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Thread: Sculling Fun in France

  1. #1
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    Default Sculling Fun in France

    This looks like great fun...


  2. #2
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    Default Re: Sculling Fun in France

    Finastkind.

  3. #3
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    Default Re: Sculling Fun in France

    Gottabe great cardio workouts...

  4. #4
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    Default Re: Sculling Fun in France

    I like the lock off-center to starboard. That way I can stand with my feet fore and aft and easy to look ahead. The oar loom is out over the starboard gunnel and the blade is about centered. A little pitch differential and it's all good. And I can scull facing dead forward with just my right arm.

  5. #5
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    Default Re: Sculling Fun in France

    You'd need a beer after that!

  6. #6
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    Default Re: Sculling Fun in France

    Quote Originally Posted by skuthorp View Post
    You'd need a beer after that!
    Yes,while congratulating yourself on your core strength improvement!

    I have been looking at some articles on these boats via the miracle of Google Translate and they are claiming some pretty impressive speeds. Not so much the peak of around 5.5 knots but 3-4 knots is mentioned as an easy cruising speed, which strikes me as very good for a vessel which does not resemble a toothpick but can be used as a practical dayboat.

  7. #7
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    Default Re: Sculling Fun in France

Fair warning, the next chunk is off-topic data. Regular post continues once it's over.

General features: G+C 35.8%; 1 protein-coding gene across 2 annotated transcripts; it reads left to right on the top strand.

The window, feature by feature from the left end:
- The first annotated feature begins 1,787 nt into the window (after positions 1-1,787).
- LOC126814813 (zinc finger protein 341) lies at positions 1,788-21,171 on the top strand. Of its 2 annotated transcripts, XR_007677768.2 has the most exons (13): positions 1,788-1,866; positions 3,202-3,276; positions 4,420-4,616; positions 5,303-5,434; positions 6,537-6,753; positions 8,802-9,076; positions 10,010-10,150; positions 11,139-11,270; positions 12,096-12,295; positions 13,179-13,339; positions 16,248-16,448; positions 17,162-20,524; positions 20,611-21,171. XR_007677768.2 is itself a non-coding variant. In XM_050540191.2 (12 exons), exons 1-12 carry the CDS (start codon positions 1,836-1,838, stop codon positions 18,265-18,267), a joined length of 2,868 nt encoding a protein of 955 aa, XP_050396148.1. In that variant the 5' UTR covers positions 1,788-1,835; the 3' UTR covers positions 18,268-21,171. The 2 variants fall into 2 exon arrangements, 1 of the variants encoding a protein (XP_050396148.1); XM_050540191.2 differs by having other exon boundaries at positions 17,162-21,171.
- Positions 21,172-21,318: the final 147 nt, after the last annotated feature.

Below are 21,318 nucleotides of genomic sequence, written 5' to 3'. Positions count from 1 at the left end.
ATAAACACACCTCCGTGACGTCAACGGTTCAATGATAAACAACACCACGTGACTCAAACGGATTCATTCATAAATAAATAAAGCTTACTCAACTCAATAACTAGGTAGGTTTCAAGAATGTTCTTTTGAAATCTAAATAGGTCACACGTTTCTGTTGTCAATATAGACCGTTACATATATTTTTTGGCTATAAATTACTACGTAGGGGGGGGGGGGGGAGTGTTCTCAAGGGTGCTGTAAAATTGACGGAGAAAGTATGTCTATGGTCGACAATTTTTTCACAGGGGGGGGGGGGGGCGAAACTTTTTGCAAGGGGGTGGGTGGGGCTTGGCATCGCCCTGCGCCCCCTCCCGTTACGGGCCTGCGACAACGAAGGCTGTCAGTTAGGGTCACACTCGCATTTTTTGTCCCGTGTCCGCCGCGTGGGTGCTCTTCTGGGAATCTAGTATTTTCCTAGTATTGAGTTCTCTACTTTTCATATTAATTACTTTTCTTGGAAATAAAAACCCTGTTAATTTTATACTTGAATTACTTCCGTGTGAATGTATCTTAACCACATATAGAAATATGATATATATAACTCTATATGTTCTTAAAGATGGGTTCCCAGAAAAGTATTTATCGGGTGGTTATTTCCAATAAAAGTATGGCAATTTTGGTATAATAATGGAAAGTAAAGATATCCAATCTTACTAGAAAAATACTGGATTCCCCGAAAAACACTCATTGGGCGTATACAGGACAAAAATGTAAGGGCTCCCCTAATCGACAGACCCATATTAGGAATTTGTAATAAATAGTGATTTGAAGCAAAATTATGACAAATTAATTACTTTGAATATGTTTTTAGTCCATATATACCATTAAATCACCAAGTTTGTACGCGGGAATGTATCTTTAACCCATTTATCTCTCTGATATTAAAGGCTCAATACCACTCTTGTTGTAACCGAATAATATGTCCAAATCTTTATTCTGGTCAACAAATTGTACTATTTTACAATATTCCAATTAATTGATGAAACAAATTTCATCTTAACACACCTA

I was out earlier this week in my Waterlust canoe, powered by a Mirage drive alone. Strava tells me I managed close to 11 knots max. which impresses me.

    At 17í long & 3í beam., 325 lbs with me aboard I couldnít manage that for hours on end but half or a bit more ought to be comfortable.

    Be starting build of their ama accessory later today from plans. At my age a bit of reserve stabilityís a useful addition when going out under sail.

    Neither a toothpick nor practical dayboat itís an endeavor (sailing canoe) Iíd long desired to explore.
    Last edited by sp_clark; 10-09-2021 at 12:34 PM.

  8. #8
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    Default Re: Sculling Fun in France

    That's pretty good - the world record K1 sprint over 200m is 11.3 knots.

  9. #9
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    Default Re: Sculling Fun in France

    What’re the rules for that? K1’s the craft they’re sculling?

    Pic I’d attached seems missing… hmmm… hope this one’s upright:

    23141836-407E-4C9A-8006-D52F2095F835.jpg
    That’s with ketch rig, first time out a month ago.

  10. #10
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    Default Re: Sculling Fun in France

    Here is an example of a K1 sprint over 200m. The winning speed was 11.1 knots (from a standing start)


  11. #11
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    Default Re: Sculling Fun in France

    OK, Google tells me that’s a solo kayak discipline: K1’s solo, K2’s w/2 paddling… right?

    Nothing I’ve encountered before, but we’re getting kinda off-topic. Apologies to OP!

  12. #12
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    Default Re: Sculling Fun in France